Many people are still apoplectic about Kevin Pietersen’s sudden axing from the England team. “He was a scapegoat” they cry “he was our best batsman and the faceless suits murdered him”. Similar things were said about Jim Morrison when he was arrested in Miami for exposing himself on stage. “The establishment don’t like what he represents man” fans of The Doors said. “It’s a CIA conspiracy against individualism baby”. What they forget, of course, is that simulating fellatio in front of thousands of people is against the law. It was always going to get Jim arrested. The problem was, the Lizard King didn’t stop to think about the consequences of his actions.
I’ve now been through the contents of KP’s book with a fine-tooth comb. It’s not an autobiography; it’s an autopsy. What’s more, it’s brilliantly entertaining if you take the contents with a liberal pinch of salt. Although Matt Prior was a brilliant servant of English cricket, I loved all the Big Cheese stuff. “I knew the Big Cheese when he was just milk”. Take a bow David Walsh.
However, one of the things I cannot ignore is just how disturbed, just how contradictory, and just how, well, all over the place, Kevin Pietersen’s head is. Mike Atherton called KP an ‘unreliable witness’. He’s got a point. The bloke is a walking paradox: an incredibly insecure and sensitive man who always, in all circumstances, talks his mind in a direct and often brutal manner. If Kevin Pietersen ever met Kevin Pietersen they would immediately become best mates, fall out within a fortnight and then become sworn enemies for life.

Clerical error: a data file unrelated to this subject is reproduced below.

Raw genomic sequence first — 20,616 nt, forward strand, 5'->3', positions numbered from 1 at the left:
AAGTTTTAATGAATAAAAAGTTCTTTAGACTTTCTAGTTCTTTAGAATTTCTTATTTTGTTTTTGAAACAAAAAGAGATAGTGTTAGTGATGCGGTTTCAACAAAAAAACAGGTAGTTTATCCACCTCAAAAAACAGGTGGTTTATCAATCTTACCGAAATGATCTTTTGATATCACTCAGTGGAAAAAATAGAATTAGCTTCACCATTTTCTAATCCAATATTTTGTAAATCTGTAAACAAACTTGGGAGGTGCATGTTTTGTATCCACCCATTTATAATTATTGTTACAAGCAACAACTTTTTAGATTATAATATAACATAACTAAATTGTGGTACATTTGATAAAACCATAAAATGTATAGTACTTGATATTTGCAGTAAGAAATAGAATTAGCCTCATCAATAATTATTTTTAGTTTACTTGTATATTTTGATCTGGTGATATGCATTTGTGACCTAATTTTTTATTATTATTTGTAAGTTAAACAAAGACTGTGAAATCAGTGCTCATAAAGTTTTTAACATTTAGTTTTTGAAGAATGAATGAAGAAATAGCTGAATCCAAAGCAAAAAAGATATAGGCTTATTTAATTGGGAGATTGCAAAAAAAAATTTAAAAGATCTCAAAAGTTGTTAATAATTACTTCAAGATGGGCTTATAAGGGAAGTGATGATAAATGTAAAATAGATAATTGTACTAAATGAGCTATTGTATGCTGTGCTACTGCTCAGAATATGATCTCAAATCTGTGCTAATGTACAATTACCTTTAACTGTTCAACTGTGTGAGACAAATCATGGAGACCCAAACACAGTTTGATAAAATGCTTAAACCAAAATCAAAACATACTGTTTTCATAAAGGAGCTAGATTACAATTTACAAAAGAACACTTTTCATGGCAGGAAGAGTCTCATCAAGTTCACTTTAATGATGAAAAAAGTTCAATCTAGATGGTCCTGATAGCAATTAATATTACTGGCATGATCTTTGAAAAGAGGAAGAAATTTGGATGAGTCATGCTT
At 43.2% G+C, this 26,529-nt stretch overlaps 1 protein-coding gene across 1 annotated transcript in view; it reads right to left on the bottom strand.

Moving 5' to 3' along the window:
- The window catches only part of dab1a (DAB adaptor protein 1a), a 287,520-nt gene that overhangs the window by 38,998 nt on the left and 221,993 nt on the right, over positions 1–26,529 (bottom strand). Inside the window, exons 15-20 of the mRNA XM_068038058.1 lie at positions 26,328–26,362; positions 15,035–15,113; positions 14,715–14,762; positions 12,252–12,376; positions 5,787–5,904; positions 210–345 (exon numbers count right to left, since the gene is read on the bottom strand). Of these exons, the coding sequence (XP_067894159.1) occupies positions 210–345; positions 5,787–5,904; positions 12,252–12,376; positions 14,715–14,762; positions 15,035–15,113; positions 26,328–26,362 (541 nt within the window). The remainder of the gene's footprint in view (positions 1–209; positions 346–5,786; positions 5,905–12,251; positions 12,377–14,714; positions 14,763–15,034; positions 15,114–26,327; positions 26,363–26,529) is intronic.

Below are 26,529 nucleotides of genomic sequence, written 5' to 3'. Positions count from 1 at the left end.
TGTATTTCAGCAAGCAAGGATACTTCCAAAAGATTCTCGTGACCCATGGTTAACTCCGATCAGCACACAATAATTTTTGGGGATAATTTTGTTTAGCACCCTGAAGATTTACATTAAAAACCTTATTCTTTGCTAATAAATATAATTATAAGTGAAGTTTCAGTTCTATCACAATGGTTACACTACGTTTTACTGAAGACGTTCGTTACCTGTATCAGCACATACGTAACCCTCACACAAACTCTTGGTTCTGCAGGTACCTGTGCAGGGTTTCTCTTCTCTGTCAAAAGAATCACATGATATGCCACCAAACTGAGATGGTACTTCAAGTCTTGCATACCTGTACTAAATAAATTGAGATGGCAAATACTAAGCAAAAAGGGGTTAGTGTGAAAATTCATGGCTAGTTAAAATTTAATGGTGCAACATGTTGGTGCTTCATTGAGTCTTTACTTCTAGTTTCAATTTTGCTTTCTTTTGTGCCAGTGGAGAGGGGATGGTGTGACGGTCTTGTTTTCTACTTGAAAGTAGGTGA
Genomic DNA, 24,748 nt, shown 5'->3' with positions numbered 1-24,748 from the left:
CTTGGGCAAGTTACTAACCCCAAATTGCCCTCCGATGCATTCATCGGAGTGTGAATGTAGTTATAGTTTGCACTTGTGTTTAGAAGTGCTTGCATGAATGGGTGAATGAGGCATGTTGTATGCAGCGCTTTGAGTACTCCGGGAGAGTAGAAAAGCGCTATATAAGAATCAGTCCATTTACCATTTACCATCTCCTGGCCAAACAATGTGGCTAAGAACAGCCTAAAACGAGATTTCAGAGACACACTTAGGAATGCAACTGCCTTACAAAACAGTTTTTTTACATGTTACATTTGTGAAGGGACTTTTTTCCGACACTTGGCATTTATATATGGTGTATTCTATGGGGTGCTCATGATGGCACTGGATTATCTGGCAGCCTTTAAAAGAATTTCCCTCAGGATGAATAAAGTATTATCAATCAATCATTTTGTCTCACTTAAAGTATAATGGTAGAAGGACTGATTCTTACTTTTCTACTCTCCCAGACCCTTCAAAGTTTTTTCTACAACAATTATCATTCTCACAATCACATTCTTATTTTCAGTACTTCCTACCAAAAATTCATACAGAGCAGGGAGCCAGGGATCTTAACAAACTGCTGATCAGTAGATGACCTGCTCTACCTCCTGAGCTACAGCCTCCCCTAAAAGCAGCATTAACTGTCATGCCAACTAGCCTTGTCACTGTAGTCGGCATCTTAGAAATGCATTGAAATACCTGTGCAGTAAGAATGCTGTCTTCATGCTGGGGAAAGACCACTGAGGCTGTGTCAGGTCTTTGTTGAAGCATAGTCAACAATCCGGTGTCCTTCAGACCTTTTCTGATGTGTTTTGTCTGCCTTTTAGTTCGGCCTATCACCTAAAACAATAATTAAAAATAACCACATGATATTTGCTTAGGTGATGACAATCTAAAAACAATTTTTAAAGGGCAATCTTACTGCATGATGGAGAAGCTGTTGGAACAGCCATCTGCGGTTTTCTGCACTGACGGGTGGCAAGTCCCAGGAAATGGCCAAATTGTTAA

The first thing that strikes me is KP’s failure to appreciate, or even tolerate, anyone who thinks in a different way to him. “I speak to people in the African way: direct, open, honest”. He can’t be doing with people who are more tactful, like Andrew Strauss for example. KP doesn’t like those with a different approach, and what’s more he can’t resist telling them where they’re going wrong: “if I feel you are the sort of person who enjoys the comfort-zone way of life, I tell you”. Thanks heavens you never shared a dressing room with Lord Gower, eh Kev. It’s your way or the highway.
Although Pietersen’s personality has its good points – his dedication, determination and honesty make it difficult not to empathise with him – one cannot help but feel sympathy for Andy Flower too. Here was a bloke, equally stubborn, dutifully trying to impose methods that his best batsman so unashamedly rejected. No wonder they fell out.
Whatever you think of Andy Flower – and I personally think he was a very good coach who simply stayed too long – it’s incredibly difficult to govern a team when one of your senior lieutenants is in open rebellion. Pietersen once refused to receive thrown downs from Flower in the nets. I find this remarkable. KP constantly moans about Flower trying to get rid of him, but it’s clear that Pietersen would have moved heaven and earth to vanquish the head coach too. The irony is obvious, yet never articulated in his book.
This is what gets me about KP: he seems like a good bloke, whose heart is in the right place, but I just found myself shaking my head and gasping at his testimony again and again. For example, he insists he didn’t give an ultimatum to Giles Clarke over Peter Moores’ future, yet he admits telling the ECB the current situation couldn’t carry on and something had to give. It’s basically the same thing: one of them had to go.